I am going to share a few tips today about how to install penny tile.
So, you’ve seen the befores and afters of this room, and while I love the DIY floating wood vanity and painted hardwoods, the biggest impact in this room for sure is the wall-to-wall penny tile. That’s because it is everywhere.
Perhaps you are considering mosaic tile? Maybe you just want it in a discrete area, or maybe a full wall, or maybe even several walls if that’s your fancy. Just in case you are semi-interested in this, I am here to share a few tips. And if you aren’t semi-interested, just go with it. But let me be clear, I have been kind of dreading this post. That’s because installing this tile was for sure in my top three most difficult house updates I’ve ever done (another one in the top three is re-doing our hardwood stairs and I am leaving the third spot open because I have commitment phobia). But you can learn from my mistakes! Follow these tips for installing round penny tile and this project will not fall in your top three (or even ten) most difficult projects.
Tip 1: Do not trust internet photos; get a sample.
We got our tile from The Tile Shop (no freebies, we paid for it). The Tile Shop had by far the best price and fast and excellent service. In short, it rocked. BUT, the tile we got looked nothing like the tile on their website. Here’s the website pic:
It not only looks green but it is called “moss”. I didn’t want green, I wanted gray. Luckily, I did a bunch of research before ordering including searching for photos by tile name, number, etc. I wanted the tile I saw on other sites, but didn’t want to commit without getting a sample. The impatient side of me was not too happy about that, but I am so glad I did get the sample just to know exactly what I was getting. As you can see from the above photo and the rest of the pics of the room, there’s a pretty big difference. So accept the fact that you’ve got to wait a little longer before tiling up your bathroom, and make sure you are happy with your tile by getting a sample first.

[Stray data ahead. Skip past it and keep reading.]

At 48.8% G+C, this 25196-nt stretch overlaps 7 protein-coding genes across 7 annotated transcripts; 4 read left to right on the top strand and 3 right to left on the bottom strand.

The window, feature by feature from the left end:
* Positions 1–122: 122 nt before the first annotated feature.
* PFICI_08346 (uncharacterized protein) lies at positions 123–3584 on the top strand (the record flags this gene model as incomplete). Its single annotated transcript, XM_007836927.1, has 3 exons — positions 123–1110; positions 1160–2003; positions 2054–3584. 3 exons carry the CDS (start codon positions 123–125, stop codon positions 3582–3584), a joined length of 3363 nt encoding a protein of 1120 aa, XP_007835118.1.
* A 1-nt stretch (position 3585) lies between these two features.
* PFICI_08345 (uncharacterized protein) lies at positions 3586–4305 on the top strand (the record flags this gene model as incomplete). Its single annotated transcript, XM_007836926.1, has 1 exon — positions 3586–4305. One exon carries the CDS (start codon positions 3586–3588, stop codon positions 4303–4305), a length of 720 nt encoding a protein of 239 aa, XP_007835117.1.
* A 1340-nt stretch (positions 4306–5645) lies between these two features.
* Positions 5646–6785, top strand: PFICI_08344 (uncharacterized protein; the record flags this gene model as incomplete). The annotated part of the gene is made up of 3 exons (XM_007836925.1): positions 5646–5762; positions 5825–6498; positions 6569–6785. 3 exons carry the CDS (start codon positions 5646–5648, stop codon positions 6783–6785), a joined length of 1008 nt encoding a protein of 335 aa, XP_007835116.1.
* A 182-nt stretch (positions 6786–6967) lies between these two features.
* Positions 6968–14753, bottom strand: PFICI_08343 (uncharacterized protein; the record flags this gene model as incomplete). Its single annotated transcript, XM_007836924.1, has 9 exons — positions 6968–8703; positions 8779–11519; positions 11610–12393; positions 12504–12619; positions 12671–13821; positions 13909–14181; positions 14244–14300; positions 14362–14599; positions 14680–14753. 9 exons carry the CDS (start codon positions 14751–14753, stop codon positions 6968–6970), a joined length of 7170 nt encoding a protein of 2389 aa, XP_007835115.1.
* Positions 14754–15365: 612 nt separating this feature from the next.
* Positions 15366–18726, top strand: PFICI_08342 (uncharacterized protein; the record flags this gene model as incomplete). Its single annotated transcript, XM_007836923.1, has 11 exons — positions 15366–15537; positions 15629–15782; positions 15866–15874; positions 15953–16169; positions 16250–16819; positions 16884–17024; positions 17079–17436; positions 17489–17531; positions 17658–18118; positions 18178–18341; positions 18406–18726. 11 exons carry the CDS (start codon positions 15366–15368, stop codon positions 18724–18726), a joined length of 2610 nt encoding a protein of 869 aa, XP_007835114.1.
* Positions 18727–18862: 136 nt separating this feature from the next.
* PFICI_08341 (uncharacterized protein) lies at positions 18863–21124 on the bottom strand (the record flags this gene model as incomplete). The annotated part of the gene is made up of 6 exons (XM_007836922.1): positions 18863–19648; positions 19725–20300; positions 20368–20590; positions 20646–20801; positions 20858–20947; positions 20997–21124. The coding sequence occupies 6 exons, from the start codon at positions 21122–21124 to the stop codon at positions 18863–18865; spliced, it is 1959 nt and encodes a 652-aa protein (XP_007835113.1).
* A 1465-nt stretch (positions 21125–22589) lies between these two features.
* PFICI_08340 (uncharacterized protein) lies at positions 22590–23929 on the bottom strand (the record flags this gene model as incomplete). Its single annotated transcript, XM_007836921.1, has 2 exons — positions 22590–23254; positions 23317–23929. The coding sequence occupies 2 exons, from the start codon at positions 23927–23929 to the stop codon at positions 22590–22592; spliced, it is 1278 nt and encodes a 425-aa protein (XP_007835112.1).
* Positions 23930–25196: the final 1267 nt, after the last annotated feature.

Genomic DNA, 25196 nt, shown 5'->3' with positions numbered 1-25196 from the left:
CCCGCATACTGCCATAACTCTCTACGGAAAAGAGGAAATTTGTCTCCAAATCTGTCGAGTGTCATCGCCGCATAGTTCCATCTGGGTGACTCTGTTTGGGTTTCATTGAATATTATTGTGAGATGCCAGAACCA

Tip 2: Take your time and do it right.
You can see seams, tile direction changes, and lots more. Do.Not.Suck.At.This. Take your time and do it well. I don’t need to reinvent the wheel – just check out this post and this post and this post from the DIY all-stars at Young House Love. (Side note: researching the install method for this tile was the first I’d heard of the Petersiks or their blog – did I live under a rock before then? Likely yes. Or at least in the haze of two little kids and no time for the internet). These posts will get you off to a great start. Most of all, take your time, go slowly, and use common sense. If it looks funky when you are putting it on the wall, wiggle it around and fix it. Grout will not solve an ugly tile job.
Tip 3: Start level and keep it level.
Use a ledger board to start off level. This means get a long board, screw it into your wall, and make sure it is level. This will hold up your tile and get you off on the right foot.